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Marie Angell, December 9, 2010 (view all comments by Marie Angell)
If you have any interest in the neurological function of the brain (and you should), this is an excellent book for thinking about how to cope with disorders that may happen to any of us. (But fortunately, probably won't.)
Dr. Sacks is witty and erudite who makes medical explanations fascinating without being patronizing.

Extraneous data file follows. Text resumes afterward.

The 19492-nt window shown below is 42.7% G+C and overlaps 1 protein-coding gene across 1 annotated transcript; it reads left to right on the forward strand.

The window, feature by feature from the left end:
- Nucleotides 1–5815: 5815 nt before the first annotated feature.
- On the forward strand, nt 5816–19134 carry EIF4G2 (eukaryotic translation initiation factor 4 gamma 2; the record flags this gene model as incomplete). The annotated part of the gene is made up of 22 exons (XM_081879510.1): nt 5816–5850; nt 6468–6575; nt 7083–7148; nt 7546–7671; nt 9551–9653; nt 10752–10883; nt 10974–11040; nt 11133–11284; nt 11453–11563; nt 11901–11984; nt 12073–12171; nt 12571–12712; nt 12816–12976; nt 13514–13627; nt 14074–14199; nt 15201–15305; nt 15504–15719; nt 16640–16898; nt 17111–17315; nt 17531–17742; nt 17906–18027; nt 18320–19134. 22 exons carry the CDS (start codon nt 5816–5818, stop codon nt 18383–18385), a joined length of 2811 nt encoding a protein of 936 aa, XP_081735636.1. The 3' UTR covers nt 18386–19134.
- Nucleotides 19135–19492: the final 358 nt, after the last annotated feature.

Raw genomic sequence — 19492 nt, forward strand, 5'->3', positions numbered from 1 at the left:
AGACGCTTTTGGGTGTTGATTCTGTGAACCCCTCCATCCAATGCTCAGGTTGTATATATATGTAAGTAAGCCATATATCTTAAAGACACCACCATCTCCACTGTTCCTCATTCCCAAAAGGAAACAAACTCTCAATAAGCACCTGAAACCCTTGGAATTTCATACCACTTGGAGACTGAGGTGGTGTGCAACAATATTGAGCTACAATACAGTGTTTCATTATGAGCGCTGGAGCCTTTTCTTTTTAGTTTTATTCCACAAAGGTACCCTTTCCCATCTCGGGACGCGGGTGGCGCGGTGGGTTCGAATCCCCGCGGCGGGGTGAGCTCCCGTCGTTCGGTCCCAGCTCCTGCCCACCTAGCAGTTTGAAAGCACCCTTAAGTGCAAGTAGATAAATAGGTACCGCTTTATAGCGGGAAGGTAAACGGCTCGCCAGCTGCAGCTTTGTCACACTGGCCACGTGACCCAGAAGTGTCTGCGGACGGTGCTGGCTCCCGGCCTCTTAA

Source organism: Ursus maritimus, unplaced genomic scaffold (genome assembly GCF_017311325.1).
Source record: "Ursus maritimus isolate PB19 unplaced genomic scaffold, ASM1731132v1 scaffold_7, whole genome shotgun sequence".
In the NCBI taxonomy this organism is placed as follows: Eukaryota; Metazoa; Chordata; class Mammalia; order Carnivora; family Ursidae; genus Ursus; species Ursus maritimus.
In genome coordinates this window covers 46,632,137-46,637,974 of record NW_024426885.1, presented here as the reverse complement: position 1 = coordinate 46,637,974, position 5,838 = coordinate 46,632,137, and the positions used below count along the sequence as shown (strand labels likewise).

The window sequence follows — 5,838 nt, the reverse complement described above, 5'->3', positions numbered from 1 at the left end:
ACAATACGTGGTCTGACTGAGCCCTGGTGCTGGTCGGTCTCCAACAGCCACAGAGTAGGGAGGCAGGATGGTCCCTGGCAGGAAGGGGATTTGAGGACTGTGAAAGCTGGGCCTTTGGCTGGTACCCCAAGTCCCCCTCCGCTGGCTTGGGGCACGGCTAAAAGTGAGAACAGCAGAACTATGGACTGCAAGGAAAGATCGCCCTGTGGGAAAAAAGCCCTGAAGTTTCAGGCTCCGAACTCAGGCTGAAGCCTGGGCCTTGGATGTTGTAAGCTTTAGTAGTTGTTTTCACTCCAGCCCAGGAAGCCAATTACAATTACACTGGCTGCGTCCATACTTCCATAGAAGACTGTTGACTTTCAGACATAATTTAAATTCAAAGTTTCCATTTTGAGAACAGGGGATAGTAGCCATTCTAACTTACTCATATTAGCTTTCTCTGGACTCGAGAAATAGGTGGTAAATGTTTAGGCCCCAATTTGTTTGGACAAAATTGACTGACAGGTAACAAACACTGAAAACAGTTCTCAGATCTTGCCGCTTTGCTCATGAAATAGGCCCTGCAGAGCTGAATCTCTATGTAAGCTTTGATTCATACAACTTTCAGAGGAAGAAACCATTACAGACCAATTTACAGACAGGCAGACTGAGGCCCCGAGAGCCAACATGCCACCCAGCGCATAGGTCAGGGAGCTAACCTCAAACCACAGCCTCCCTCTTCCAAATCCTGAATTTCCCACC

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Knopf Publishing Group -
Oliver Sacks, as fascinating, empathetic, and formidably talented as always, focuses on six individuals who've lost what we think of as essential abilities, including reading, face recognition, and speech. The Mind's Eye is a mesmerizing and exhilarating exploration of how we interact with language and each other.
"Publishers Weekly Review"
by Publishers Weekly,